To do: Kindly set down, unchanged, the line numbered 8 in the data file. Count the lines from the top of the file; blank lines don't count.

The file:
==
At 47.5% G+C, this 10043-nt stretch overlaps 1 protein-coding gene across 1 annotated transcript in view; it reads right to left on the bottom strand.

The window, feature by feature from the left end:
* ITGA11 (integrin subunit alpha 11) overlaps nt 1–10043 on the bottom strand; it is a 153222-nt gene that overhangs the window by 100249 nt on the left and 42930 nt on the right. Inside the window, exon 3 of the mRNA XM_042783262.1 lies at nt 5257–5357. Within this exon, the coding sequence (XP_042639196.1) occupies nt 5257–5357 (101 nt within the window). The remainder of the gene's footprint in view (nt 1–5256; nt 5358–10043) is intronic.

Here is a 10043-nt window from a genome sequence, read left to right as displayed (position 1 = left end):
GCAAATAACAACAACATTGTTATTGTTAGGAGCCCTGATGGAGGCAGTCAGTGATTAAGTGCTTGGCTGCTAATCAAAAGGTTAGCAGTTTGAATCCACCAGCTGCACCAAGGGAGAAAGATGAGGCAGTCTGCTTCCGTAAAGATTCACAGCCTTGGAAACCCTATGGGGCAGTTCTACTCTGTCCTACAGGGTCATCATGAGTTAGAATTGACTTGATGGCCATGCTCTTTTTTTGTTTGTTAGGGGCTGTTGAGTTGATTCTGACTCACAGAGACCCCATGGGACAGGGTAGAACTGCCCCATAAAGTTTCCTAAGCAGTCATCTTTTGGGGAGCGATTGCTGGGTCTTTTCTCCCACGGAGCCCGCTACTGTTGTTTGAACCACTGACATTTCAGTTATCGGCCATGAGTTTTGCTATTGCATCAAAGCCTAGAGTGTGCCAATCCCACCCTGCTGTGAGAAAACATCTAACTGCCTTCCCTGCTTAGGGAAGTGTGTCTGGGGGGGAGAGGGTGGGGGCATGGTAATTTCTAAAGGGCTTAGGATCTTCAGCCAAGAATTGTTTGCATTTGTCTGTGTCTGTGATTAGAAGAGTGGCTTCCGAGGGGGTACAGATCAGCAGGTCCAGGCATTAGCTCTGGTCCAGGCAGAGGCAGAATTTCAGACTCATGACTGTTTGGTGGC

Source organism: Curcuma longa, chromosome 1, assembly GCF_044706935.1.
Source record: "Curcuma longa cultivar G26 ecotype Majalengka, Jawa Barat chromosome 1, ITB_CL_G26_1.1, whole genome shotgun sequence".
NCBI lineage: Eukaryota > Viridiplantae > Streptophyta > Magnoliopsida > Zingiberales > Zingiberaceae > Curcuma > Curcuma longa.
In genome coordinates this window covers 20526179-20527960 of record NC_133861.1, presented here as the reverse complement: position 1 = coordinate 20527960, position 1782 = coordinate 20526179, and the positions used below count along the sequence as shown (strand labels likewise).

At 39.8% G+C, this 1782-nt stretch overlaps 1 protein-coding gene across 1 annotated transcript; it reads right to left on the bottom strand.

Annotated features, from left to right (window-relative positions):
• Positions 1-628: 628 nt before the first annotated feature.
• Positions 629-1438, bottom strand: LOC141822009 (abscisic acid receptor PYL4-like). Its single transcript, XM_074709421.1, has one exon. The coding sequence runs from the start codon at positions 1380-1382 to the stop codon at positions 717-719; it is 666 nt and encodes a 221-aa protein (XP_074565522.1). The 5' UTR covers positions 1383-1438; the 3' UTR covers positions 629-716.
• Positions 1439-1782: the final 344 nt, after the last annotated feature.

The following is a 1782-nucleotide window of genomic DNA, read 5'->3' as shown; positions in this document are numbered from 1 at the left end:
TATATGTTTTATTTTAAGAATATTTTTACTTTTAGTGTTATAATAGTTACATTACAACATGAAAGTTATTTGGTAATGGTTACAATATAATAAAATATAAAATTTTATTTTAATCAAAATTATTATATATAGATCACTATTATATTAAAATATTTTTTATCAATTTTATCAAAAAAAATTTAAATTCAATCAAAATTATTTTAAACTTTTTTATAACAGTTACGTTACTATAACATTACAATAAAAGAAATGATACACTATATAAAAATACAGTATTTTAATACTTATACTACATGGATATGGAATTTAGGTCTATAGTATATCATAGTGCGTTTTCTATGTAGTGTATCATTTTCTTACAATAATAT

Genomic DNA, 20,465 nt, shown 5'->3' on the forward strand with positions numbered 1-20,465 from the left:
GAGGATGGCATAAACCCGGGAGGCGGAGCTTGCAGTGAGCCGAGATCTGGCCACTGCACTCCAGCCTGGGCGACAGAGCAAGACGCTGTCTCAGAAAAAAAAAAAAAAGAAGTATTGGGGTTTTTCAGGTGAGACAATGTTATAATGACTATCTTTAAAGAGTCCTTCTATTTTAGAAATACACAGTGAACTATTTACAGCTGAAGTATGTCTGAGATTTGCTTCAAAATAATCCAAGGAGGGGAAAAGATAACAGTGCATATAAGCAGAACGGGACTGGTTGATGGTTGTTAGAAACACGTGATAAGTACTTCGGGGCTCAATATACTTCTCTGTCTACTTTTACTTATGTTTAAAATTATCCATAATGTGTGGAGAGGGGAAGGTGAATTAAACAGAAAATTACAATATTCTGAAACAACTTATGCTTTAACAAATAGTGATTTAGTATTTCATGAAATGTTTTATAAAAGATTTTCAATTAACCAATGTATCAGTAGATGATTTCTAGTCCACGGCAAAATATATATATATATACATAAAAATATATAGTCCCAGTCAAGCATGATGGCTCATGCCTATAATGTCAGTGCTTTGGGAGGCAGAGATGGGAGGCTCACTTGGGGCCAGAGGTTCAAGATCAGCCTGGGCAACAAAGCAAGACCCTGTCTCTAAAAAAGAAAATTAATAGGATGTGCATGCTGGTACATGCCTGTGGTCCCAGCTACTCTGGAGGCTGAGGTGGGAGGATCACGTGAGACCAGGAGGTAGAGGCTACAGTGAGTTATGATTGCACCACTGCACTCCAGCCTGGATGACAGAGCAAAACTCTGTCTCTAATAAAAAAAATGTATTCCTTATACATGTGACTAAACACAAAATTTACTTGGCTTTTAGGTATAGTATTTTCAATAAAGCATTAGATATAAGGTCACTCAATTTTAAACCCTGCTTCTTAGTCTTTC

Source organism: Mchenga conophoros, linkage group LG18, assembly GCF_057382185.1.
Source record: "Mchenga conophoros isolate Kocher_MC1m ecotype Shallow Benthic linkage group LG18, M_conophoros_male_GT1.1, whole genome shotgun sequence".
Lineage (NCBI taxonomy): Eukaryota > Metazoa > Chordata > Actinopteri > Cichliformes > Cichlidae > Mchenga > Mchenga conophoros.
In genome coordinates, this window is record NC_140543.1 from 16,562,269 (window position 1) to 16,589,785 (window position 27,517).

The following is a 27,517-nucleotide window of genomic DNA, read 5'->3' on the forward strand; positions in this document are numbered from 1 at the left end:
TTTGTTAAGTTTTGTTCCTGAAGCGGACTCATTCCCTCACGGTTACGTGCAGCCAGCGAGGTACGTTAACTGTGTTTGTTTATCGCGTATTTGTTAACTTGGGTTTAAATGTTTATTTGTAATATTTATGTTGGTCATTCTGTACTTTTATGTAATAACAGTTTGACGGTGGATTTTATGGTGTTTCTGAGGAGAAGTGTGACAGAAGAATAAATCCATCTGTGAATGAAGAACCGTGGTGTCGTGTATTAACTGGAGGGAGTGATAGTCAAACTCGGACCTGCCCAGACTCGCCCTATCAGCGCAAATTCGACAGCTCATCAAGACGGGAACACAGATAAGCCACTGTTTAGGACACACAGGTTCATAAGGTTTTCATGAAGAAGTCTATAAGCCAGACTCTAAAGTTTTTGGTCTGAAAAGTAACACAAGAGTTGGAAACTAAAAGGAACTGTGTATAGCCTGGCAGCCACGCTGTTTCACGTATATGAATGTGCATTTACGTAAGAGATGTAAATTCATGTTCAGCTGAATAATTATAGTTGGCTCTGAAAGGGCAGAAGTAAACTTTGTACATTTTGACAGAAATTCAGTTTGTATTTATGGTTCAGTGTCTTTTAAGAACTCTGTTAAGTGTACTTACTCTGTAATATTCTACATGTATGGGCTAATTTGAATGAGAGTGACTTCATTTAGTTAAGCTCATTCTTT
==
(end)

NCBI lineage: Eukaryota > Viridiplantae > Streptophyta > Magnoliopsida > Zingiberales > Zingiberaceae > Curcuma > Curcuma longa.